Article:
Presentation

Let’s suppose you need to assign “/usr/lib/jvm/java-1.8.0” to the JAVA_HOME environment variable.

You can need to set up an environment variable in at least three different cases:

  • for a simple user (we will take the centos user as an exemple),
  • for the root user,
  • for all the users (root included).

Simple User Configuration

Connect as the centos user (or any user that you chose except root). By default you should be at the root of the home directory. If it’s not the case, type cd.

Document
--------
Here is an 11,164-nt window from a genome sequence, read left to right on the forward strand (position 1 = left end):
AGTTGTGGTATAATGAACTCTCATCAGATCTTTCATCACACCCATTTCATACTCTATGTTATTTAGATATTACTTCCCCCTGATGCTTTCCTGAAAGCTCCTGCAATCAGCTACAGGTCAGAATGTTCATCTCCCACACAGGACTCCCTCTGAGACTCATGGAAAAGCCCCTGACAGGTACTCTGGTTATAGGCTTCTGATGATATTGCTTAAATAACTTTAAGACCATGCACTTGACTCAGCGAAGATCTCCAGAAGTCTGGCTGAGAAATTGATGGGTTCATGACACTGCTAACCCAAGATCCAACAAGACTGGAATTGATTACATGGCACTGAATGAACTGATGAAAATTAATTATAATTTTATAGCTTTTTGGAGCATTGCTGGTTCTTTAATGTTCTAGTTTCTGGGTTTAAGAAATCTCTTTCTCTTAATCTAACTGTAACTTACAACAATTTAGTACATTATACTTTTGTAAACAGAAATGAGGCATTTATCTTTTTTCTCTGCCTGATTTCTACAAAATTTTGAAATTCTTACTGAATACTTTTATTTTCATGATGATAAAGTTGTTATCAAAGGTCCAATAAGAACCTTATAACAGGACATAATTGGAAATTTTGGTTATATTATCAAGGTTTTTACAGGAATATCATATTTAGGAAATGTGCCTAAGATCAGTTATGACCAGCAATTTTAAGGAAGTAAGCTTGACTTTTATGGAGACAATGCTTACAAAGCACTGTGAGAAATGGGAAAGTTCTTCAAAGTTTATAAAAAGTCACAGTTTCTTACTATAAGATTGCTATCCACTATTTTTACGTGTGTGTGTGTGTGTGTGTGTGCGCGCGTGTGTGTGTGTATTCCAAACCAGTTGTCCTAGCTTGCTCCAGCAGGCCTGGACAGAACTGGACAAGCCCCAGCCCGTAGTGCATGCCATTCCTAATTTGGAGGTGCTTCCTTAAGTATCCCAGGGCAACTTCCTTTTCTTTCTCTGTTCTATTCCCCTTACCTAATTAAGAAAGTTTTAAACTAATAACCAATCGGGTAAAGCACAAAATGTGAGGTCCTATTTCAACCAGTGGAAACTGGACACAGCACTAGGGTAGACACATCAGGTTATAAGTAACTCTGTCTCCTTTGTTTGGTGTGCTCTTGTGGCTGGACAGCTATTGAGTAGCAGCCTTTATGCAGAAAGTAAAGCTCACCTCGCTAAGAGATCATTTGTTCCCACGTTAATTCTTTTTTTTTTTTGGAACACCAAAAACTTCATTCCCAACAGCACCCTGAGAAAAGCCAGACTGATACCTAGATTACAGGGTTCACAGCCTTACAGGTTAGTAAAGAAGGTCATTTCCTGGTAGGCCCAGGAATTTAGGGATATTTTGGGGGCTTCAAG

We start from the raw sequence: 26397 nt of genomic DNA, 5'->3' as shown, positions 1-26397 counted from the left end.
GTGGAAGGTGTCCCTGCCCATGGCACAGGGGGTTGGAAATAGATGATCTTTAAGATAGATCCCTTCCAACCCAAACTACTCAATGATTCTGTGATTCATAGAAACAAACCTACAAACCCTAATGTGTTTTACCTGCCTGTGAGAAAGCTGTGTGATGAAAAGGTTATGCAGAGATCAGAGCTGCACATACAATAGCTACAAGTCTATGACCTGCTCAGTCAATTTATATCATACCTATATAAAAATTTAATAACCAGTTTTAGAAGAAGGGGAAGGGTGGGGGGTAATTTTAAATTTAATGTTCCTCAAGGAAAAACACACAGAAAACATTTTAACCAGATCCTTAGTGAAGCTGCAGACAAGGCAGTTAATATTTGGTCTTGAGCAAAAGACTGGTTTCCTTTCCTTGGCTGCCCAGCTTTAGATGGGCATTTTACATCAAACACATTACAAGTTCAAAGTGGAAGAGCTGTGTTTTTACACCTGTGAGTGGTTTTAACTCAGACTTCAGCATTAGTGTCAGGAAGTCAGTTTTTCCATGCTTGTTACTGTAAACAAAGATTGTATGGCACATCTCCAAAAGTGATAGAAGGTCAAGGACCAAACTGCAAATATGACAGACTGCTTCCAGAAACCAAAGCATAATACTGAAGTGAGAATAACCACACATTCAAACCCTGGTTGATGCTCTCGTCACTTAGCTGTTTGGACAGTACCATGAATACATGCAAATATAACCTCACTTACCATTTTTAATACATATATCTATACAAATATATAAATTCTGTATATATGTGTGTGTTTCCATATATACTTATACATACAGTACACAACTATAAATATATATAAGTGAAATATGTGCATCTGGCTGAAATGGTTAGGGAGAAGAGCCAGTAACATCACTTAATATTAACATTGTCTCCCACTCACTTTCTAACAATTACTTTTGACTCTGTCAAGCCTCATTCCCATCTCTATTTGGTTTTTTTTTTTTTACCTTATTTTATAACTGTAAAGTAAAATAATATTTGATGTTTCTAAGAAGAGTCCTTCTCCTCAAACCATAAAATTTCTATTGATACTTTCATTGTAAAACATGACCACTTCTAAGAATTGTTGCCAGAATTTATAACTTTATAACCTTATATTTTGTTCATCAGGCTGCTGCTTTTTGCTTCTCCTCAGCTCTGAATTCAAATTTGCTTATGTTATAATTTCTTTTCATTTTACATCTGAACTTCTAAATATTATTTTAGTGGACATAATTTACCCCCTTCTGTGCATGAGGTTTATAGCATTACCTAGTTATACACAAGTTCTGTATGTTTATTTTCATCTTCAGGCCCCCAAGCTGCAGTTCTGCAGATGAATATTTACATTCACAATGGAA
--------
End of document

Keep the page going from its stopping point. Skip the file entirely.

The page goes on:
Edit the .bash_profile file and paste the following line at the end of the file:

export JAVA_HOME=”/usr/lib/jvm/java-1.8.0″

Root User Configuration

Connect as the rootuser. By default you should be under /root. If it’s not the case, type cd.

Edit the .bash_profile file and paste the following line at the end of the file:

export JAVA_HOME=”/usr/lib/jvm/java-1.8.0″

All Users Configuration

Connect as the rootuser. Create a file with any name finishing by .sh in the /etc/profile.d directory (here we will use javaenv.sh).

Paste the following line into the file:

export JAVA_HOME=”/usr/lib/jvm/java-1.8.0″

Set the correct access rights on the file:

# chmod 0755 /etc/profile.d/javaenv.sh

Note: This is required otherwise only the root user would get the environment variable assigned.

Source: StackExchange.com